I was originally blogging on the "bear market" theme before the unexpected stock market recovery in early Oct and the retail bond issuances in mid Oct disrupted the plan. Since the "big bad bear" looks like it is not coming any more, let's end this theme with this post.
You might probably have come across blog posts that said if you had bought OSIM at its all-time low during the Global Financial Crisis (GFC), you would have become very rich. That can be quite true. If you look at the figure below, OSIM touched an all-time low of 5¢ before recovering to a high of $2.90, for a 58-bagger. It is the stuff that most investors could only dream of.
|OSIM Share Price|
But no, I did not buy OSIM during the GFC and here is my side of the story. Please do note that when I say "thinking of buying OSIM" in this post, what it really means is that the thought crossed my mind but I did not seriously intend to put money into it. It had too much debt for my liking and it lost a lot of money during that period due to a poor acquisition in US. I did not put it on my watchlist, hence, I only saw it from time to time. It is like entering the supermarket occasionally and seeing something on sale and thought of buying it but eventually walking away without doing so. Nevertheless, a decision not to do something is as real as a decision to do something.
The first time the thought of buying OSIM crossed my mind was when it was trading at $1. I told myself that I would consider buying it when it reached $0.60. $0.60 came, but I decided to give it a pass, since many stocks were falling then. The next time I saw OSIM, it was trading at 6¢, where it was near its all-time low. If you think that I was rejoicing at the once-in-a-lifetime opportunity to load up heavily on OSIM, you guessed it wrongly. The thought then was "Luckily I didn't buy OSIM at $0.60!". Because if I had bought it at $0.60, I would be facing a 90% loss within barely a year of buying it.
I did thought of buying it at 6¢, and even considered the execution costs and risks of it, but eventually did not do so. Sometimes, when we imagine buying a particular stock at a certain price, we always assume that we could get all we want at the desired price. The truth can be quite different. At that time, the bid-ask spread was not 0.1¢ as it is now. Then, the bid-ask spread was 0.5¢, i.e. buyer bidding for 5.5¢ and seller asking for 6¢. The spread by itself already constitutes 8% in execution cost should you buy directly from the seller. Not only that, liquidity dried up during that difficult period. My investment (if I had bought) would be around $5,000, or 80,000 shares. I suspect that these 80,000 shares could not be filled with a single order. Some might be filled on the following day or even at 6.5¢ if I was really impatient. At 6.5¢, that is another 8% in execution cost. In total, the execution cost/ risk can go up to a significant 17%. With an investment of $5,000, that can mean between getting 90,000 shares (if bought at 5.5¢) or 76,000 shares (if bought at 6.5¢). It can make a huge difference in the eventual profit that you could make from OSIM. You could see similar trading difficulties in some of the stocks in today's environment, such as MTQ.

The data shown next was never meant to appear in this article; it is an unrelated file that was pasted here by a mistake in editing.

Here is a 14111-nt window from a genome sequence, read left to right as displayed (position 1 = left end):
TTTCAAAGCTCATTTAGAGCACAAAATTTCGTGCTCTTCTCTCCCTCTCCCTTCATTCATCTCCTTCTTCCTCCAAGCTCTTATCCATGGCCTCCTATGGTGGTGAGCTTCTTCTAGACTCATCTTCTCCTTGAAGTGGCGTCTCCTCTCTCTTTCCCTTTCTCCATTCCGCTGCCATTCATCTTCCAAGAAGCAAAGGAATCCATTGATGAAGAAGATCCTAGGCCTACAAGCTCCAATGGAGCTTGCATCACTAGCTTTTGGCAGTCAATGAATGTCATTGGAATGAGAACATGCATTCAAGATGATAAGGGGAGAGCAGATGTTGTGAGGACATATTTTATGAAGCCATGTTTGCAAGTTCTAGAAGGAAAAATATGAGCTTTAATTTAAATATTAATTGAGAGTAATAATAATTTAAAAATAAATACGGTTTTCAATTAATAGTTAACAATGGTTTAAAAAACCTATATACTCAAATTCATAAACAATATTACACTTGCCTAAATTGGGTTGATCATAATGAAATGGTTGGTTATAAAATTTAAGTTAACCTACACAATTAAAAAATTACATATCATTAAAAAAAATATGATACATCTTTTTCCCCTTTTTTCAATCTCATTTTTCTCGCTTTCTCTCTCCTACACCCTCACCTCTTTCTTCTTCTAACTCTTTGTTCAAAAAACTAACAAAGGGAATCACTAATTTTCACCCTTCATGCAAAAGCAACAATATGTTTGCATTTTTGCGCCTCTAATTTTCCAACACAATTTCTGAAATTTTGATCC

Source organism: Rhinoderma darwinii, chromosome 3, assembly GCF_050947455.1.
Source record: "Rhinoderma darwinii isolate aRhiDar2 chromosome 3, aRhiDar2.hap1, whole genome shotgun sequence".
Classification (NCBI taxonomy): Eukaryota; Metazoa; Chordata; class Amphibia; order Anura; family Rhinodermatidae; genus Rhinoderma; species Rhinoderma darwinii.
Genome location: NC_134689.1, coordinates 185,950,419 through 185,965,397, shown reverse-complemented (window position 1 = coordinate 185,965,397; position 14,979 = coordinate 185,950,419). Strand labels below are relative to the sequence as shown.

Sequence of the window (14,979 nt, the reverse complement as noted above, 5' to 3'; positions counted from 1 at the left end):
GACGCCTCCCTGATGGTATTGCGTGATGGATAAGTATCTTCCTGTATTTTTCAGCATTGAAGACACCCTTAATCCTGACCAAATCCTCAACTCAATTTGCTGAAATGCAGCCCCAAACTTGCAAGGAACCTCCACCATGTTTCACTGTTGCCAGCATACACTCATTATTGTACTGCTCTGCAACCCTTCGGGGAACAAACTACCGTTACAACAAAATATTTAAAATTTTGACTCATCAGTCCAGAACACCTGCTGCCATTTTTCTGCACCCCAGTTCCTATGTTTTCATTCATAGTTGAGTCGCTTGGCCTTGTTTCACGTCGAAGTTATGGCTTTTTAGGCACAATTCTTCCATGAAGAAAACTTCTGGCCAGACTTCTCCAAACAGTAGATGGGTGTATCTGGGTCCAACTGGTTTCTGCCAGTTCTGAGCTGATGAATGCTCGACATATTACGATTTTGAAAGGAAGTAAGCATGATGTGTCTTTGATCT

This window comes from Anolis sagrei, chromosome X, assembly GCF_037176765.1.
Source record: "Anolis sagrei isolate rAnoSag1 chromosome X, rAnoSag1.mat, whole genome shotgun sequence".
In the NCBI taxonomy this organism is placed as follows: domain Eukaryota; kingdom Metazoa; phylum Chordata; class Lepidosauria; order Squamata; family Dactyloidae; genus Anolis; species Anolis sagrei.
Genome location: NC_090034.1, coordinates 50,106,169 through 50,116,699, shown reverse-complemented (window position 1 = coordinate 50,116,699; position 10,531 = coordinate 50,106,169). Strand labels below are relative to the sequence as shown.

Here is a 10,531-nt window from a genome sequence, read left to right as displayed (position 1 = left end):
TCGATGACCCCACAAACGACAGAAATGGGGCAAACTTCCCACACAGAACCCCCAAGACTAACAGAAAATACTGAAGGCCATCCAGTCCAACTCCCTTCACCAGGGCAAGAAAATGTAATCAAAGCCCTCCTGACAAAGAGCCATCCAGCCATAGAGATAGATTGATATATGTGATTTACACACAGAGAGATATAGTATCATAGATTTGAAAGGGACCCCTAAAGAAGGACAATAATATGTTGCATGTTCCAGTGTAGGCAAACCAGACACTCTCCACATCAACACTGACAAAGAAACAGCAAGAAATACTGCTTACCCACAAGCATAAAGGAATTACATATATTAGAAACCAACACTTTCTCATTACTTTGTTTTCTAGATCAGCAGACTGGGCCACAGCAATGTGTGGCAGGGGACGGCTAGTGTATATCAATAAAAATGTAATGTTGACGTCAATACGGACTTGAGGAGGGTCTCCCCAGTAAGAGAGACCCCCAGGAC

Although OSIM is the biggest multi-bagger to be had during GFC, it is by no means the only multi-bagger available. Around the same time as I saw OSIM at 6¢, I was seriously deciding between buying Valuetronics at 7.5¢ or Hongwei at 12.5¢, eventually choosing Hongwei over Valuetronics. Had you bought Valuetronics at 7.5¢ during the GFC and held to its all-time high at $0.585 in Jul last year, you would have reaped a 7-bagger. While it pales in comparison to the 58-bagger of OSIM, it is still a very profitable transaction. In fact, a lot of investors did very well post-GFC despite not having bought OSIM.
Buying (or not buying) OSIM at 6¢ is still not the end of the story. There is still the recovery side of the story. The next time I saw OSIM, it had recovered to $0.23. Did I regret not buying OSIM at 6¢ at that time? Yes, I did. But I probably would have sold most of it at $0.23 had I bought it at 6¢. At $0.23, that is almost a 4-bagger. Considering that OSIM was losing a lot of money then (it lost $0.18 per share in 2008), I would be happy to sell most of it at $0.23, just in case it came back down again. As the price continued to climb, I would probably continue to sell it, with the last lot at $0.60 for a 10-bagger, exactly the price that I initially thought of buying it.
Putting everything in perspective, although not buying OSIM at 6¢ was regrettable, the regret pales significantly in comparison to the pain of selling most of OSIM at $0.23 and watching it climb all the way till $2.90! This is why whenever I recount the events of GFC, I would regret not having invested more in the stock market then, but I have not regretted not buying OSIM at 6¢.
In conclusion, it is easy to say "buy OSIM at 6¢ during GFC". But there are a lot more considerations to executing such a buy decision. Even so, not buying OSIM at 6¢ might not be such a bad thing. Most importantly, you do not need to buy OSIM at 6¢ to be successful in investing.
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